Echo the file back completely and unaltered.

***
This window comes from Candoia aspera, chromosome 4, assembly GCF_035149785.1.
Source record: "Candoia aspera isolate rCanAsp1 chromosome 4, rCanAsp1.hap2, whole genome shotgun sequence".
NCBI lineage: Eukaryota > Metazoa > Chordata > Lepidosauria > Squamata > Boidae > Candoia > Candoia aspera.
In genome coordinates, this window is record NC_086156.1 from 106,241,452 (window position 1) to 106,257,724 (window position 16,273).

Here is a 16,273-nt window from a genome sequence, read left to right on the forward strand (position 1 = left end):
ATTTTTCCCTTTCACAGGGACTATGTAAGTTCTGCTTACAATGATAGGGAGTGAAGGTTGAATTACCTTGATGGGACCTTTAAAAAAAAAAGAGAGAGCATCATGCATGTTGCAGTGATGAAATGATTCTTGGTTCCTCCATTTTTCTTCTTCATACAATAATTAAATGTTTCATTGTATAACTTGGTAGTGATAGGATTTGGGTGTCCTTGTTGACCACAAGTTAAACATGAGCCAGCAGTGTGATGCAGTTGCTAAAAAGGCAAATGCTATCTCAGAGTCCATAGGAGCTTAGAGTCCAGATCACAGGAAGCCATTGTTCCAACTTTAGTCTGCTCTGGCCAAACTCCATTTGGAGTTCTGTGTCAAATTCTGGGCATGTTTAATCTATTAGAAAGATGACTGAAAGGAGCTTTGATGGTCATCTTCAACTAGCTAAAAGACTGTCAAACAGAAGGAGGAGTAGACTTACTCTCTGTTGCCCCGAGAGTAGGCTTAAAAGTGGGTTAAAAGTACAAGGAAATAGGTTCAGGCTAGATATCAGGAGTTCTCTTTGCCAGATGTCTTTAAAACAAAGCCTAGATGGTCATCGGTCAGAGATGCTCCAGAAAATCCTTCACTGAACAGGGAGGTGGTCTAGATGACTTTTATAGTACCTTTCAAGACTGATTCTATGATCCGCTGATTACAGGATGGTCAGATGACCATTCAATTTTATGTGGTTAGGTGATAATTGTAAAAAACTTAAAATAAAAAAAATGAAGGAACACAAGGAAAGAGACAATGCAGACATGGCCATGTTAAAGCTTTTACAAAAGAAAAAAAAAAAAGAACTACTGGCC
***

This window comes from Candoia aspera, chromosome 4, assembly GCF_035149785.1.
Source record: "Candoia aspera isolate rCanAsp1 chromosome 4, rCanAsp1.hap2, whole genome shotgun sequence".
NCBI lineage: Eukaryota > Metazoa > Chordata > Lepidosauria > Squamata > Boidae > Candoia > Candoia aspera.
In genome coordinates, this window is record NC_086156.1 from 106,241,452 (window position 1) to 106,257,724 (window position 16,273).

Here is a 16,273-nt window from a genome sequence, read left to right on the forward strand (position 1 = left end):
ATTTTTCCCTTTCACAGGGACTATGTAAGTTCTGCTTACAATGATAGGGAGTGAAGGTTGAATTACCTTGATGGGACCTTTAAAAAAAAAAGAGAGAGCATCATGCATGTTGCAGTGATGAAATGATTCTTGGTTCCTCCATTTTTCTTCTTCATACAATAATTAAATGTTTCATTGTATAACTTGGTAGTGATAGGATTTGGGTGTCCTTGTTGACCACAAGTTAAACATGAGCCAGCAGTGTGATGCAGTTGCTAAAAAGGCAAATGCTATCTCAGAGTCCATAGGAGCTTAGAGTCCAGATCACAGGAAGCCATTGTTCCAACTTTAGTCTGCTCTGGCCAAACTCCATTTGGAGTTCTGTGTCAAATTCTGGGCATGTTTAATCTATTAGAAAGATGACTGAAAGGAGCTTTGATGGTCATCTTCAACTAGCTAAAAGACTGTCAAACAGAAGGAGGAGTAGACTTACTCTCTGTTGCCCCGAGAGTAGGCTTAAAAGTGGGTTAAAAGTACAAGGAAATAGGTTCAGGCTAGATATCAGGAGTTCTCTTTGCCAGATGTCTTTAAAACAAAGCCTAGATGGTCATCGGTCAGAGATGCTCCAGAAAATCCTTCACTGAACAGGGAGGTGGTCTAGATGACTTTTATAGTACCTTTCAAGACTGATTCTATGATCCGCTGATTACAGGATGGTCAGATGACCATTCAATTTTATGTGGTTAGGTGATAATTGTAAAAAACTTAAAATAAAAAAAATGAAGGAACACAAGGAAAGAGACAATGCAGACATGGCCATGTTAAAGCTTTTACAAAAGAAAAAAAAAAAAGAACTACTGGCC